We previously assumed that all cells in the regeneration blastema are randomly distributed throughout the cell cycle and actively cycling towards the next mitotic division. We now show that data from continuous labeling (3H-thymidine) experiments do not support this view and favor instead the hypothesis that the blastema cell cycle is punctuated in the g1 phase wherein cells can enter what we term a transiently quiescent (TQ) position. We call this hypothesis the punctuated cycling (PC) hypothesis. We further propose that the relative sizes of the quiescent and actively cycling populations explain (1) variations in rates of regeneration in different sizes of urodele amphibians, (2) the rate and success of regeneration in different species, and (3) how various controlling factors, such as injury, nerves, growth factors, wound epidermis, and hormones, influence the initiation and progression of the regeneration process. This PC hypothesis is important for interpreting previous pulse labeling data, is consistent with recently obtained continuous labeling data, and is experimentally testable.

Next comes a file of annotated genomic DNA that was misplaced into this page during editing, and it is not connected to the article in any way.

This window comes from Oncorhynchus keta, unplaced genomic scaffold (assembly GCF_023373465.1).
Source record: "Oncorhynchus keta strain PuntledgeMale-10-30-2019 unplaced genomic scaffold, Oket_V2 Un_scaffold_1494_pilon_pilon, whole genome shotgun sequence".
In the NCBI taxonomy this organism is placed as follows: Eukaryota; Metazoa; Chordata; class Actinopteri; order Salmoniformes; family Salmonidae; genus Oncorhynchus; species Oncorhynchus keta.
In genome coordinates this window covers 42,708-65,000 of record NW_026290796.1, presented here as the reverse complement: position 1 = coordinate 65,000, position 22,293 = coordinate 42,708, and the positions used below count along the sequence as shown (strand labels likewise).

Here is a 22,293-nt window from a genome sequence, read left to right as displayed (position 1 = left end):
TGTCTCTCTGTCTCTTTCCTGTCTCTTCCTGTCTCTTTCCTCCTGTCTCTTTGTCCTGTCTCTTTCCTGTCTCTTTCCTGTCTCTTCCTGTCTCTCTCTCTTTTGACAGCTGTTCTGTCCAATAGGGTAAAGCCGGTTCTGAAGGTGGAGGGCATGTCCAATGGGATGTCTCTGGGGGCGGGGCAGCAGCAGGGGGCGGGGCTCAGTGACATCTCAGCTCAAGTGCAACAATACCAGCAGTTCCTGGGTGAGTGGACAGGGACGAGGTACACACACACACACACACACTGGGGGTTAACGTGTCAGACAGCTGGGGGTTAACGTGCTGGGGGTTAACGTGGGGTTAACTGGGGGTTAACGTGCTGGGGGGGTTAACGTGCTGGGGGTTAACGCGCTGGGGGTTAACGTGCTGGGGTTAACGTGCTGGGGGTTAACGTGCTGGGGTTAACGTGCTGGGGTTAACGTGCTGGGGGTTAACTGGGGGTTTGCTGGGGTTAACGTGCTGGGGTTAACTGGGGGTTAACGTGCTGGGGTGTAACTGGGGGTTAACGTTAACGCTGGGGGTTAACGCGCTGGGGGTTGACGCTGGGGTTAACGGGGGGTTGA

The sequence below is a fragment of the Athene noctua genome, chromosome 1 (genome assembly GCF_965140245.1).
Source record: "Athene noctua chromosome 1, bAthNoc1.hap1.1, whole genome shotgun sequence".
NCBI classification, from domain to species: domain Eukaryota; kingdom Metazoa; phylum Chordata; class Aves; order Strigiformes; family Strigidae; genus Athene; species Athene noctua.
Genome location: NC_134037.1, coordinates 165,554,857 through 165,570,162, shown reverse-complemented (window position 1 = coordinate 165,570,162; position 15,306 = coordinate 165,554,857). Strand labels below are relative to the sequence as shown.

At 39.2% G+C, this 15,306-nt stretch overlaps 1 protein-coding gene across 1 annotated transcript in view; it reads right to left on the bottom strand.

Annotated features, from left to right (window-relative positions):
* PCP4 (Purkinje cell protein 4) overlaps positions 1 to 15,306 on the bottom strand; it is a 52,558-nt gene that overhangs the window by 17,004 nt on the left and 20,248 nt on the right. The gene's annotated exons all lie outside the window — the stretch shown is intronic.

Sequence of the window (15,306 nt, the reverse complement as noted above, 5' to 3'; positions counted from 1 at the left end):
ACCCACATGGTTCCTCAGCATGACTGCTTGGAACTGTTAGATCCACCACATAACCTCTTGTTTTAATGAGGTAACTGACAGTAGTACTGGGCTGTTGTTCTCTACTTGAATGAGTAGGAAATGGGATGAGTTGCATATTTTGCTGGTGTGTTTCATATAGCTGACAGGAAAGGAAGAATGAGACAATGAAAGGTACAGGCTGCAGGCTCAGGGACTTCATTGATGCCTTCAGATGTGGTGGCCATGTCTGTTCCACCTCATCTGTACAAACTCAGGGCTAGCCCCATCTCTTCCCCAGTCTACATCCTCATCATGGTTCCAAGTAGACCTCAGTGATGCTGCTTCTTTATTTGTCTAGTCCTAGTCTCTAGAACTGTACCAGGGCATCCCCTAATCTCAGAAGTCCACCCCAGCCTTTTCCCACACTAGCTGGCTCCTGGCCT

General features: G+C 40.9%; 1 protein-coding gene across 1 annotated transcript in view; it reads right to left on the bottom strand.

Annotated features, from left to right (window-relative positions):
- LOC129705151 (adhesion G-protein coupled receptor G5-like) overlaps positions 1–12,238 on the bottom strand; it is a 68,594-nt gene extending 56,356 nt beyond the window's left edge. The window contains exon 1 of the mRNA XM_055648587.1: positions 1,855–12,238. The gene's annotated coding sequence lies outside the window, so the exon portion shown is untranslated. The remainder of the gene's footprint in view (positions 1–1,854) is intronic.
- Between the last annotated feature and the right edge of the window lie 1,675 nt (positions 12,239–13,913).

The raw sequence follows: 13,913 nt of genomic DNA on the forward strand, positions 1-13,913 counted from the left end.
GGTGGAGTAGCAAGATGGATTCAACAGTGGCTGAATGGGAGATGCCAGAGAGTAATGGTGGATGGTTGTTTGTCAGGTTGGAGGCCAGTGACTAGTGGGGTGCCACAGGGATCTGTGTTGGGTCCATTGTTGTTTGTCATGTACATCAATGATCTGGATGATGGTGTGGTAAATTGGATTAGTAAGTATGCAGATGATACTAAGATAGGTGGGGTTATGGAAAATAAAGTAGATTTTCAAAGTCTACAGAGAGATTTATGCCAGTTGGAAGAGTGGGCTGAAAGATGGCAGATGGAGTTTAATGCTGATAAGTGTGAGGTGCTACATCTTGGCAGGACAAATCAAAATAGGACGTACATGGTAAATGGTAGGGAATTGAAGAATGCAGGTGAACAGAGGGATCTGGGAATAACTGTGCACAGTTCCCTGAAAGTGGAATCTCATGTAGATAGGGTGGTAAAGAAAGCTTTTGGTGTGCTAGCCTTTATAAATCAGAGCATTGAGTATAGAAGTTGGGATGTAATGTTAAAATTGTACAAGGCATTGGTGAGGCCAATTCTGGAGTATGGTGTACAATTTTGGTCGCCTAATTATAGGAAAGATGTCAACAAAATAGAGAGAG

|Number of pages||5|
|State||Published - Jan 1 1985|